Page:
Haley Nursery Co., Inc. v. Forrest

Annotate this Case

298 S.C. 520 (1989)

381 S.E.2d 906

HALEY NURSERY COMPANY, INC., Appellant-Respondent v. Jimmy FORREST, Respondent-Appellant.


Supreme Court of South Carolina.

Heard May 3, 1989.

Decided June 12, 1989.

*521 Sherwood M. Cleveland and Robert P. Wood, both of Rogers, Thomas, Cleveland, Koon, Waters and Tally, Columbia, for appellant-respondent.

David E. Dukes, of Nelson, Mullins, Riley and Scarborough, Columbia, for respondent-appellant.

Heard May 3, 1989.

Decided June 12, 1989.

GREGORY, Chief Justice:

Appellant-respondent Haley commenced this collection action against respondent-appellant Forrest, a South Carolina peach grower, for failure to pay on his account. Forrest counterclaimed for breach of contract, breach of warranty, and violation of the South Carolina Unfair Trade Practices Act (UTPA). Both parties appeal the amount of damages awarded. We affirm.

The facts are as follows. Haley is a commercial nursery that supplies fruit trees to farmers. In order to provide farmers with different varieties of peaches, a commercial nursery grafts buds from a peach tree of the desired variety onto rootstock seedlings. The nursery then labels the seedlings, which are as yet unidentifiable by sight, and ships them to the farmer. Typically, a peach tree will leaf the first year, bloom the second, and fruit the third. The only positive means of identifying the tree is to evaluate the fruit it bears, however, leaves and buds give some early indication of variety. For instance, peach trees have either a "showy" or a "non-showy" bloom and observation of the bloom eliminates some of the possible varieties. Similarly, observing whether the leaf glands are "reniform" (kidney-shaped) or "globose" (round) indicates which of several varieties a tree may or may not be.

*522 The dispute in this case involves four shipments of mislabeled trees. Over a period of several years, Forrest ordered peach trees from Haley. In December 1982, he received from Haley 3,500 trees labeled "Springcrest" as ordered and planted them on thirty-five acres for which he holds a fifteen-year lease and a five-year option to renew. In March 1984, when the trees first bloomed, Forrest realized 2,500 of these trees could not be Springcrest because they did not have showy blooms. When Haley was notified, it immediately sent 2,500 replacement trees labeled "Springcrest." Forrest pushed up the original trees at a cost of $225 per acre, re-established the orchard at a cost of $27,000, and replanted 2,500 trees.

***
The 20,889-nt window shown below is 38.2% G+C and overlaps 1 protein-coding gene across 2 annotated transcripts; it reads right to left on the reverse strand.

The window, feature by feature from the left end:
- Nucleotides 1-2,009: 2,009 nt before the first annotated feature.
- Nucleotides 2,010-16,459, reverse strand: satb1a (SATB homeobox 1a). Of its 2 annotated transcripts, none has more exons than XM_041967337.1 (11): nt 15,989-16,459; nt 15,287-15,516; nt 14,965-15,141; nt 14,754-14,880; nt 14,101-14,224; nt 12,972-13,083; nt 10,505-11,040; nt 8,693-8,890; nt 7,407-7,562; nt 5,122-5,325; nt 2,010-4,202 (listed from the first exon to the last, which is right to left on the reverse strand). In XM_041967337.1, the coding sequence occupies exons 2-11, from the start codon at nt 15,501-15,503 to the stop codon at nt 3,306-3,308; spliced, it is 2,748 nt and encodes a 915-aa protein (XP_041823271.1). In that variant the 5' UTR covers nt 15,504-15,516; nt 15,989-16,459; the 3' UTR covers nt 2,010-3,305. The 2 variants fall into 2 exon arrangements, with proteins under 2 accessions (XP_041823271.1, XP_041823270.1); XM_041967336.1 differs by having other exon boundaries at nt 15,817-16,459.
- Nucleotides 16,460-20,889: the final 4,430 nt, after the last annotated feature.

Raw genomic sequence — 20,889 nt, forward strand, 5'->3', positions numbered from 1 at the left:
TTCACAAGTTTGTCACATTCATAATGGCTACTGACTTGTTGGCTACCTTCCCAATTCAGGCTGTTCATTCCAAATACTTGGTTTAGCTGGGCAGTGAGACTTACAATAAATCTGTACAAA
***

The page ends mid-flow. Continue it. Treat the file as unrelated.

When the replants bloomed one year later, Forrest again realized they could not be Springcrest because they did not have showy blooms. Upon notification, Haley sent an employee to examine the trees who determined they must be "Springbrite" rather than "Springcrest." Haley represented to Forrest that this variety was equivalent to Springcrest and would ripen about the same time. One year later when the trees began to fruit, however, Forrest discovered the peaches were much smaller and more susceptible to bacteriosis than the Springcrest variety.

Two other shipments of mislabeled trees occurred during this same time period. In December 1982, Forrest received 1,000 trees labeled "Rubired" as ordered; in December 1983, he received 1,100 more of the same trees. Forrest planted these trees on land for which he holds a fifteen-year lease. In March 1984, Forrest discovered these trees could not be Rubired because they had showy blooms. Haley sent an employee to examine the trees who concluded they were actually "Windblow," another commercially acceptable variety. When the trees fruited in 1987, however, Forrest discovered they were not Windblow but some unknown variety very susceptible to brown rot.

As a result of these shipments of mislabeled trees, Forrest refused to pay his outstanding bill with Haley and this action ensued. The trial judge directed a verdict for Haley in the collection action and for Forrest for breach of express warranty. The jury returned a verdict of $31,253.00 for Haley, which the trial judge increased to $41,405.35; it *523 awarded Forrest $350,000 on his counterclaim, which the judge reduced to $250,000, and found Haley violated the UTPA. The judge awarded Forrest $50,000 costs and attorney fees under the UTPA.


Haley contends the amount of damages awarded Forrest is excessive.

Forrest offered expert testimony that he lost profits of $317,000 for the 5,000 mislabeled Springcrest trees and $240,000 for the 2,100 mislabeled Rubired trees. These figures were adduced by comparing the net revenue of the yield if the trees had been as warranted to the net revenue of the yield from the trees as delivered, calculated over the fifteen-year life span of the trees.

First, Haley contests the validity of the figures upon which Forrest's expert based his calculations. Haley cites Amerson v. FCX Coop. Service, Inc., 227 S.C. 520, 88 S.E. (2d) 605 (1955), for the proposition that the measure of damages for crop loss must be calculated using figures for yields of similar crops on adjoining land. The court modified Amerson in a later case holding evidence to prove crop damage is proper if the crops are similar enough to have a "logical tendency" to prove the probable yield of the crop lost. W.R. Grace & Co. v. LaMunion, 245 S.C. 1, 138 S.E. (2d) 337 (1964). Forrest's expert, Larry Bower, testified he used price data from the United States Department of Agriculture and the South Carolina Crop Reporting Board. He used cost data from information published by the Agriculture Economics Department of Clemson University. These figures clearly have a logical tendency to prove the probable yield of Forrest's lost peach crop.